Hybrid transgastric appendectomy no better than laparoscopic appendectomy

Reuters Health Information: Hybrid transgastric appendectomy no better than laparoscopic appendectomy

Hybrid transgastric appendectomy no better than laparoscopic appendectomy

Last Updated: 2017-05-08

By Will Boggs MD

NEW YORK (Reuters Health) - Hybrid transgastric appendectomy, while feasible, offers no advantages over laparoscopic appendectomy, researchers from Germany report.

"The main message is that transgastric surgery is possible,” Dr. Georg Kaehler from University Medical Center Manheim and the University of Heidelberg told Reuters Health by email.

The problem, he said, is that “the medical industry doesn’t trust in this and doesn’t invest in new devices for flexible endoscopic surgery,” without which the operation can’t be perfected.

Natural orifice translumenal endoscopic surgery (NOTES) has been touted as the next operative frontier, although it has emerged slowly from the experimental stage to clinical case reports and occasional case studies.

Dr. Kaehler's team investigated the feasibility and safety of the novel hybrid transgastric appendectomy (TGA) in their pilot study of 65 patients (30 who underwent TGA and 35 who underwent laparoscopic appendectomy).

There were no intraoperative complications with TGA, the median duration of which was 94.5 minutes, compared with 69 minutes for laparoscopic appendectomy. One TGA and one laparoscopic appendectomy required conversion to open operation.

Three TGA patients and two laparoscopic appendectomy patients experienced postoperative complications, according to the April 23rd Surgery online report.

Postoperative pain and quality of life scores did not differ significantly between TGA and laparoscopic appendectomy.

Satisfaction rates were similar after TGA (90%) and laparoscopic appendectomy (100%).

“The hybrid transgastric appendectomy is a feasible operative technique,” the researchers conclude. “Compared with laparoscopic appendectomy, it can achieve clinically acceptable results. However, this technique remains experimental until the appropriate tools and platforms are developed to aid surgeons with the complicated procedures.”

“In our study, we offered the transgastric route to all eligible patients, but just 10% agreed with the new (experimental) method,” Dr. Kaehler said. “From my experience, especially old and multimorbid patients have a benefit from the avoidance of transabdominal incisions. Less pain means better recovery.”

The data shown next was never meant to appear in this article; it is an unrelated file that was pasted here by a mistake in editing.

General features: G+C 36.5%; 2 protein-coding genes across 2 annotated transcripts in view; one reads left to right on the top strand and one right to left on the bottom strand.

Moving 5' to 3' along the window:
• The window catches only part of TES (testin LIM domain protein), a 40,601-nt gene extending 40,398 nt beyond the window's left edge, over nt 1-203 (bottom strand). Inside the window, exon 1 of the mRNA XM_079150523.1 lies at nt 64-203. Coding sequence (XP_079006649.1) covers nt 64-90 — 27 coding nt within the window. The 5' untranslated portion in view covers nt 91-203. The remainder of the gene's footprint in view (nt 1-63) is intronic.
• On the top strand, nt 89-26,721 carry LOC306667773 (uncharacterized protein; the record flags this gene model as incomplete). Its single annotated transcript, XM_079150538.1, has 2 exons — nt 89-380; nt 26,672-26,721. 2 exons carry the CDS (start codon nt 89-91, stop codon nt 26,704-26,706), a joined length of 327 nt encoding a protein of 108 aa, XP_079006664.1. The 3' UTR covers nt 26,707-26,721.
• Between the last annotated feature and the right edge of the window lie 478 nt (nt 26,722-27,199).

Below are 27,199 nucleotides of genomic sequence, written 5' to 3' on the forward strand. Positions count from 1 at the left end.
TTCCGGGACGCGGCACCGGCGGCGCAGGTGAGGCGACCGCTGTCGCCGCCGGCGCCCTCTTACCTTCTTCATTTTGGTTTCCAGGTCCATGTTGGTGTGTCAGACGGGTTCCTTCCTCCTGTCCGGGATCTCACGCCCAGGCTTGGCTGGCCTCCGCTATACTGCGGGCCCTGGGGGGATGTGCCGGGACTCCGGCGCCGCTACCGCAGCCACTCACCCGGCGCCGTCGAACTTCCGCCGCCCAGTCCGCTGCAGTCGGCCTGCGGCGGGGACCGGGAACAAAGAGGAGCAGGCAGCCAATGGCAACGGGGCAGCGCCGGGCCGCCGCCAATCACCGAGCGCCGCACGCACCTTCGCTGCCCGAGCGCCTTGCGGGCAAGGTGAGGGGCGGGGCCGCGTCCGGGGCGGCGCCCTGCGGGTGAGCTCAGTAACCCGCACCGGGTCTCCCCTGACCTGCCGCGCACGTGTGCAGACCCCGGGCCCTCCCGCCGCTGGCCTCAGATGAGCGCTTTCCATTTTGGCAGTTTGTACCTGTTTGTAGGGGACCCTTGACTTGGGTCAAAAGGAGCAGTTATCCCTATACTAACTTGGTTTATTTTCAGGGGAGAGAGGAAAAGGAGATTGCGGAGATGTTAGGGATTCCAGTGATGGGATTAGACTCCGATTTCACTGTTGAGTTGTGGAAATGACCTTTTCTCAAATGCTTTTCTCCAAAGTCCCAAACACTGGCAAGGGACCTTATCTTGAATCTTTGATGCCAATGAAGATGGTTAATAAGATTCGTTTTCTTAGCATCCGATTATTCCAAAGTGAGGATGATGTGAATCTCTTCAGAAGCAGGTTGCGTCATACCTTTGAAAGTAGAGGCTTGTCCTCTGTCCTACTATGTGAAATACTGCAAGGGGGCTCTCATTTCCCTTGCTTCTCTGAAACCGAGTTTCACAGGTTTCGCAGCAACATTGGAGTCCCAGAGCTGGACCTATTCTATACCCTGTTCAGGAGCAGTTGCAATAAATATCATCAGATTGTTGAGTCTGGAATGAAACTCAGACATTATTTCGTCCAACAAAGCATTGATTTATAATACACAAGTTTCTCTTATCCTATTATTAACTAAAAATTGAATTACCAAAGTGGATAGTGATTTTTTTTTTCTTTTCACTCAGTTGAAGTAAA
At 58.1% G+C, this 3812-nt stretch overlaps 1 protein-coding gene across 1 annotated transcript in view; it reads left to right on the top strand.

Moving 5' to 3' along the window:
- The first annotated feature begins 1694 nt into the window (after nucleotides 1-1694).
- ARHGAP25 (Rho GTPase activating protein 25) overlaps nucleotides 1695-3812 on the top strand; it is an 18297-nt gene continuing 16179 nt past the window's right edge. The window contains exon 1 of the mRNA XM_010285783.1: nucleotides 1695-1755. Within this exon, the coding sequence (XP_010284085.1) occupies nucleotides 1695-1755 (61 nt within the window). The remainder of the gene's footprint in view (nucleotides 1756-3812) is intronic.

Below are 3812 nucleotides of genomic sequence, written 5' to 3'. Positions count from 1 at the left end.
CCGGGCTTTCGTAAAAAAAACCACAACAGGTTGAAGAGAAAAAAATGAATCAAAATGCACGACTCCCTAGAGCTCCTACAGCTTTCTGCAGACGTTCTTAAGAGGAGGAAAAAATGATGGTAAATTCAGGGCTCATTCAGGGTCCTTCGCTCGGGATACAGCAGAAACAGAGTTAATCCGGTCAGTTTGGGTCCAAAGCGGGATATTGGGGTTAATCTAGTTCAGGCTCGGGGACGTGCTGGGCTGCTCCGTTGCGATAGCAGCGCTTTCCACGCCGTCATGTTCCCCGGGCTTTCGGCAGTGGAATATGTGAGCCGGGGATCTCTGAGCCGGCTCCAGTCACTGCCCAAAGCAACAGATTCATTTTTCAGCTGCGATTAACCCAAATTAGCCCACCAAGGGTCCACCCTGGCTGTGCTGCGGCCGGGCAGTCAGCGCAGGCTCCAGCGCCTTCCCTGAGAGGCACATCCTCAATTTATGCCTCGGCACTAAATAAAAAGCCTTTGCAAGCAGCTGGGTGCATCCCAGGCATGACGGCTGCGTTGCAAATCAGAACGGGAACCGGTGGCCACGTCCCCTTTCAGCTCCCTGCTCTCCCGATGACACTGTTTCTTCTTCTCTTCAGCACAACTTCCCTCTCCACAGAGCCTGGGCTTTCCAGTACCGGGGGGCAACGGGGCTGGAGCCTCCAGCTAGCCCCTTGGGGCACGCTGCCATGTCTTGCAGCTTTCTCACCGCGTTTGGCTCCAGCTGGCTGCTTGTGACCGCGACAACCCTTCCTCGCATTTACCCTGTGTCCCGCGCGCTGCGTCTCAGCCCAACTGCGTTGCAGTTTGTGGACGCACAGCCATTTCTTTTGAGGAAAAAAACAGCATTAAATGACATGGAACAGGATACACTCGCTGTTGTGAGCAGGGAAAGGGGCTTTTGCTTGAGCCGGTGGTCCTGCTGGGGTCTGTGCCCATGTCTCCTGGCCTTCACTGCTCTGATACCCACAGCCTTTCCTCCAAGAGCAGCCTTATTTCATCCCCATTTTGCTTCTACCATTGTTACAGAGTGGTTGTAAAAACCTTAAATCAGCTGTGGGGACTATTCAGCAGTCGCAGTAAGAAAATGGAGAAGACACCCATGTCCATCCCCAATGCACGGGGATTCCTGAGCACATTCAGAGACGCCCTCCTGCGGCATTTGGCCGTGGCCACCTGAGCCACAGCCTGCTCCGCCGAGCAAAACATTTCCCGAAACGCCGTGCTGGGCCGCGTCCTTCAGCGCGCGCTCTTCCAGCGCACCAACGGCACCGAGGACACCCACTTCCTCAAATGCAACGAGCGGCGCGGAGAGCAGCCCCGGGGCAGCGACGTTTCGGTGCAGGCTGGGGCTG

He added, “Meanwhile, we performed another pure NOTES study with transgastric oophorectomy together with a transvaginal trocar.” The results have been submitted for publication.

Dr. P. Marco Fisichella from Harvard Medical School, Brigham and Women's Hospital, and the Boston VA Healthcare System told Reuters Health by email, "No matter how genial an innovation might be, an innovation could be ‘not relevant.’ In addition, this specific innovation could be performed only in specialized centers denying the vast majority of the patient the benefits of potential advantages.”

“Furthermore, the cost of this innovation might not be offset by the advantages in clinical outcomes and could burden our healthcare system,” he said. “Lastly, these cases are usually done in quaternary academic centers and would be done by experts, thus denying trainees with the opportunity to foster their skills.”

Dr. Fisichella concluded, “With this I don't mean that all innovations should be discounted in favor of the status quo. On the contrary, all innovations should be rigorously ethically and scientifically evaluated, and the results of the study should be incorporated in clinical practice for the advantage of the patients, so that by scientific selection the best method becomes the standard of care.”

SOURCE: http://bit.ly/2qJNvy2

Surgery 2017.

© Copyright 2013-2019 GI Health Foundation. All rights reserved.
This site is maintained as an educational resource for US healthcare providers only. Use of this website is governed by the GIHF terms of use and privacy statement.